PORT ANGELES — City officials are bringing in backup to help repair a storm-damaged section of the Olympic Discovery Trail.
The Port Angeles City Council voted 7-0 Tuesday to authorize a work task request for Clallam County to repair the Waterfront Trail — a portion of the Olympic Discovery Trail (ODT) in several spots between Ennis Street and the Morse Creek trestle east of the city.
The city, which owns the entire section of the Waterfront Trail between City Pier and Morse Creek, will reimburse the county up to $50,000 for the repairs under a multi-agency reciprocal maintenance agreement.
“It’s our hope to get out there and fix this within the next couple weeks,” Port Angeles Public Works and Utilities Director Thomas Hunter told the council Tuesday.
City Parks and Recreation Director Corey Delikat said Wednesday crews will mobilize Feb. 3 and endeavor to complete the emergency repairs before a state fish window closes Feb. 14.
“Our goal is to make sure its passable and clean before the Frosty Moss,” Delikat said of the 80-mile Frosty Moss Relay run to be held on the ODT on Feb. 29.
City officials closed the trail between the Ennis Creek and Morse Creek in late December. Signs were placed on both ends of the closure but the trail is still being used.
Windstorms and heavy rains from Nov. 27 to Dec. 22 caused three “major issues” along the trail between three and four miles east of City Pier, Delikat said.
High waves undercut two-thirds of the asphalt near Lees Creek, causing a section of the path to collapse.
A landslide covers the entire trail about 1 1/2 miles east of Ennis Creek. Walkers are able to navigate through the area on a fallen tree.
Further erosion has occurred near the 4-mile maker near the mouth of Morse Creek, leaving that portion of the trail in “jeopardy,” Delikat said.
City parks and engineering staff has been working on design and permitting, Hunter said.
“We have met on the site to see how we might be able to assist,” said Steve Gray, Clallam County transportation program manager, Wednesday.
Delikat said he would present information to the council about the long-term maintenance of the ODT next month.
“As we go through the CFP (capital facilities plan) process, we want to start talking about long-term maintenance of the trail and how we’re going to try and take care of this community asset,” Delikat said.
Delikat said landslides often occur on the bluff between Ennis and Morse creeks, particularly between the 3.0 and 4.0 mile markers.
“I always thought it would be a slide that takes out the trail,” Delikat told the council.
“Over the last 2 1/2 years, I’ve seen more damage from high tides and windstorms than I’ve seen since I’ve been here.”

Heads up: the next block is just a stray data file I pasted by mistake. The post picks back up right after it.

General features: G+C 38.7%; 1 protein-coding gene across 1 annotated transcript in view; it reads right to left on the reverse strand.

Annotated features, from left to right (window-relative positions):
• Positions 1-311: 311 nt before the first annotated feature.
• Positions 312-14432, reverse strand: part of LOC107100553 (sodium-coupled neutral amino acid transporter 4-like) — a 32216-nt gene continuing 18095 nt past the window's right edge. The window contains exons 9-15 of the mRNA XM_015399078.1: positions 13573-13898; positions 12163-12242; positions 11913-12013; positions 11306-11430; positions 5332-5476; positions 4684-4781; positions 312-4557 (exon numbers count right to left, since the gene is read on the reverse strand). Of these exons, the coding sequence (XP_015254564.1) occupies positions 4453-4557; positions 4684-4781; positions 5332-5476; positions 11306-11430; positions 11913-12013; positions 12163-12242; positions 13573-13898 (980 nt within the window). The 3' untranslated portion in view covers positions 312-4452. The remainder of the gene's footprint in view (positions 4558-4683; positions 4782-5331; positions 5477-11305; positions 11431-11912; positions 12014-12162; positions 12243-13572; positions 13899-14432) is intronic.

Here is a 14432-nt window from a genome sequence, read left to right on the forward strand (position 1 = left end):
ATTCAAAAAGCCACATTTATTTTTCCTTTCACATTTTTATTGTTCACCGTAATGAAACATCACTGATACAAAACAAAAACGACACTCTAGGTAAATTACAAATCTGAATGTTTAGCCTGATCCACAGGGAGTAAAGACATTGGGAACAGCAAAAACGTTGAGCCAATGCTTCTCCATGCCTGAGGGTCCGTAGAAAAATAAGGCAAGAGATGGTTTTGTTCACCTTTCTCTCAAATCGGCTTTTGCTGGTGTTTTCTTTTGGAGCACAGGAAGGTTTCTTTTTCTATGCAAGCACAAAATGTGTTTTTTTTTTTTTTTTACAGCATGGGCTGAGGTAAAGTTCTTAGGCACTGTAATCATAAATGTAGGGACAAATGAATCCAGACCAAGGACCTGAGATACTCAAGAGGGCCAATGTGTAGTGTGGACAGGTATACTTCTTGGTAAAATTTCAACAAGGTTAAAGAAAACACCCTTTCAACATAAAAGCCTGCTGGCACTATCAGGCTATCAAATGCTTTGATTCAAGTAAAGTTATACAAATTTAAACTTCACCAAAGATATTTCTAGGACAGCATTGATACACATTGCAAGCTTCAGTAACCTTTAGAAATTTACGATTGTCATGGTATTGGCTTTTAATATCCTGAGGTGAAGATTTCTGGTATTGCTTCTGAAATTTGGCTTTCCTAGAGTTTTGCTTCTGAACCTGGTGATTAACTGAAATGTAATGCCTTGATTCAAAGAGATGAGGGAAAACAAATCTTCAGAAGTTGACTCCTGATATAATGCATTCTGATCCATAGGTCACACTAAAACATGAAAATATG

First-year council member LaTrisha Suggs said she wondered whether it would make sense to re-route the trail from the slide-prone area.
“I know that continued maintenance towards the short-term fix is not the ideal solution,” said Suggs, a restoration planner for the Jamestown S’Klallam Tribe.
“I’ve been there. I’ve done that. I don’t like those.”
Hunter said Clallam County has expertise in trail maintenance and would help the city expedite the repairs.
“We are working on a process right now with the Department of Ecology, Fish and Wildlife and the Army Corp of Engineers to get permits set up to where we can do this ongoing maintenance in a more timely fashion and it’s not this ‘Oh my gosh, there’s an emergency. Now let’s sit around and wait for a 30-day permitting window,’” Hunter told the council in a four-hour meeting Tuesday.
“Being proactive at the engineering department is going to speed up our response, and also give us some familiarity with how we should be restoring these sections.
“In a lot of cases, there’s going to be mitigation requirements for some of the impacts that we have when we’re talking about new armoring or hardening,” Hunter added, “and that’s even a bigger conversation as to whether or not we want to go that route.”
Council member Lindsey Schromen-Wawrin said the ODT was built in an area east of the city that is not sustainable for infrastructure.
“Does anyone really see that long-term sustainability there without just increasing the armoring, increasing the riprap and reinforcing the bluff?” Schromen-Wawrin asked his colleagues.
“Pretty soon, what are you walking on? You’re not walking on a trail that’s next to the beach with salmonberries and natural vegetation to your right. You’re waking on, like, an armored, asphalt platform. What are we losing with that? We’re losing a sandy beach.
“I realize what I just said is probably going to get me flamed up in the paper tomorrow, but it’s I think a serious question for us,” Schromen-Wawrin added.
“When we talk about long-term sustainability, is that the right infrastructure in the right place compared to what we’re losing by having it there?”
Mayor Kate Dexter said it was a “good idea” to repair the storm damage and reserve the conversation about the trail’s long-term future for another meeting.
“Let’s not decide that tonight,” Dexter said.
Reporter Rob Ollikainen can be reached at 360-452-2345, ext. 56450, or at email@example.com.